In the regulatory space, the Federal Communications Commission (FCC) is seeking input from people with disabilities and other stakeholders about how best to facilitate the coordination of communications providers, power companies, and the Public Safety and Homeland Security Bureau to enable a robust and rapid response to emergencies. Specifically, the concern is keeping people connected to communications in the event of power outages or service interruptions. Also, the 21st Century Communications and Video Accessibility Act of 2010’s (CVAA) reach across industry types was demonstrated. The FCC released a Public Notice inviting comment on a Petition Filed by General Motors Holding LLC (GM) for Partial Waiver of Real-Time Text (RTT) Minimum Functionality Requirements [GN Docket No. 15-178]. In anticipation of GM’s autonomous vehicles ride-hailing service, the company developed a Chat App that would allow riders to communicate by voice or text with a customer service representative, but GM contends that their service falls outside of the definition of an advanced communications service. The gaming industry also felt the impact of the CVAA, as January marked the end of any more waivers for full compliance. As such, this year and beyond, we should see the ever-increasing accessibility of gaming systems.
In Wireless RERC News, one of our partnering universities, the Center for Leadership in Disability at Georgia State University, is inviting all professionals, parents/guardians, and individuals with intellectual and developmental disabilities to share perspectives on how wireless technology can be used in the workplace. Responses and feedback will help mold the future role that wireless technologies and wearables can play in the lives of people with intellectual and developmental disabilities. Please take the survey: https://gsu.qualtrics.com/jfe/form/SV_e3QJ2V79lSdnkyh. Also, Wireless RERC researchers Clint Zeagler, Maribeth Gandy, and Paul M.A. Baker authored The Assistive Wearable: Inclusive by Design article which was recently published in the journal on Assistive Technology Outcomes and Benefits. A new research brief by researchers Nathan W. Moon, Paul M.A. Baker, and Kenneth Goughnour, summarizes findings from focus groups which explored accessibility, social appropriateness, and cultural acceptability issues of wireless technology related use among individuals with disabilities.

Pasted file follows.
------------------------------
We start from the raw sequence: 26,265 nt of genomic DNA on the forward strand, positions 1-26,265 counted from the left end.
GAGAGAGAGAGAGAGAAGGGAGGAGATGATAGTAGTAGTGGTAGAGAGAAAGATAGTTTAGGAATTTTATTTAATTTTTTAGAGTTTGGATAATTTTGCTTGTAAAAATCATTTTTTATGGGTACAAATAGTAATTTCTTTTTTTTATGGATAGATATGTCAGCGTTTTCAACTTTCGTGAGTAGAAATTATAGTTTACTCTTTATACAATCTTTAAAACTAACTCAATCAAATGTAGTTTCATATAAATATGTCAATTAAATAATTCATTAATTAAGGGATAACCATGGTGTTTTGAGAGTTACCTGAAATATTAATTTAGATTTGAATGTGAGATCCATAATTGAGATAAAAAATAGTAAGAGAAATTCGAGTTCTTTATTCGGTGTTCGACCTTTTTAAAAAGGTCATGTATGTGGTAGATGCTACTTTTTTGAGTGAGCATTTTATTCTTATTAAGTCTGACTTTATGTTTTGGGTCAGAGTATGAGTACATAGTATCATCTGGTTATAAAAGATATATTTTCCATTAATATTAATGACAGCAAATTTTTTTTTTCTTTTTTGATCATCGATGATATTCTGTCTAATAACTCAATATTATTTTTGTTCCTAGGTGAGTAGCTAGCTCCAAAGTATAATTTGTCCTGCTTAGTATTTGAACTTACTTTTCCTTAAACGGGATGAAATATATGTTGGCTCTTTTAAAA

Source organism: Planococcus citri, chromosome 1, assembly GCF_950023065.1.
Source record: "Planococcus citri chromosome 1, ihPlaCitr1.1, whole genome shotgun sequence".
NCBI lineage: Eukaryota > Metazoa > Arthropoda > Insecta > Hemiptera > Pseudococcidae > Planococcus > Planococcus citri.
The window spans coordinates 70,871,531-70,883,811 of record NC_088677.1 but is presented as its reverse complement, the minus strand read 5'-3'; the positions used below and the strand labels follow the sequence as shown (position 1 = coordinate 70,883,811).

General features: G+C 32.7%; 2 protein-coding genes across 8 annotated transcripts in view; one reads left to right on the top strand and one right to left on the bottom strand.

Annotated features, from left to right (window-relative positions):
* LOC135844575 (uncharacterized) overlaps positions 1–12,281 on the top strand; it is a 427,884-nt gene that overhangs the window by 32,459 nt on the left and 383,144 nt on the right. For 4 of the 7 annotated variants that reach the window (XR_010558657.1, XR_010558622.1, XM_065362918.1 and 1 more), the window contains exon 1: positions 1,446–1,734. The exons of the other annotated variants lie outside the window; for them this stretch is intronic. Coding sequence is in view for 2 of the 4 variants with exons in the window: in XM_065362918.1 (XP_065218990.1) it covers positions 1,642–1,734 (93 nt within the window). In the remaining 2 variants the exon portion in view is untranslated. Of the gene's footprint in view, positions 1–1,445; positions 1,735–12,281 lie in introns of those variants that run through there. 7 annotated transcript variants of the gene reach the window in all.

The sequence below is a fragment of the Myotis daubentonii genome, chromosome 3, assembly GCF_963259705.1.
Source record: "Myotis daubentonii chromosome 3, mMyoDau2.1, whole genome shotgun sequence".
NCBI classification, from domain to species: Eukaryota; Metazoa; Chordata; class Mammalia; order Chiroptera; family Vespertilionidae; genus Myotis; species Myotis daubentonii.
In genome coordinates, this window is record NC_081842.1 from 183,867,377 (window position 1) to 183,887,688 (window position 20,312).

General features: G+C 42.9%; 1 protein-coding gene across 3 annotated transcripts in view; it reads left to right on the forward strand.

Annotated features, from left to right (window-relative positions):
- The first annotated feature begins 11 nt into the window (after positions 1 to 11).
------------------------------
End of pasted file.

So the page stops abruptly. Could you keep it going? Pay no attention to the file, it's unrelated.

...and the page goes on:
This issue also includes news about smart gloves, the Vitals App, augmented reality, the Facing Emotions App, Project Soli, virtual reality, and more.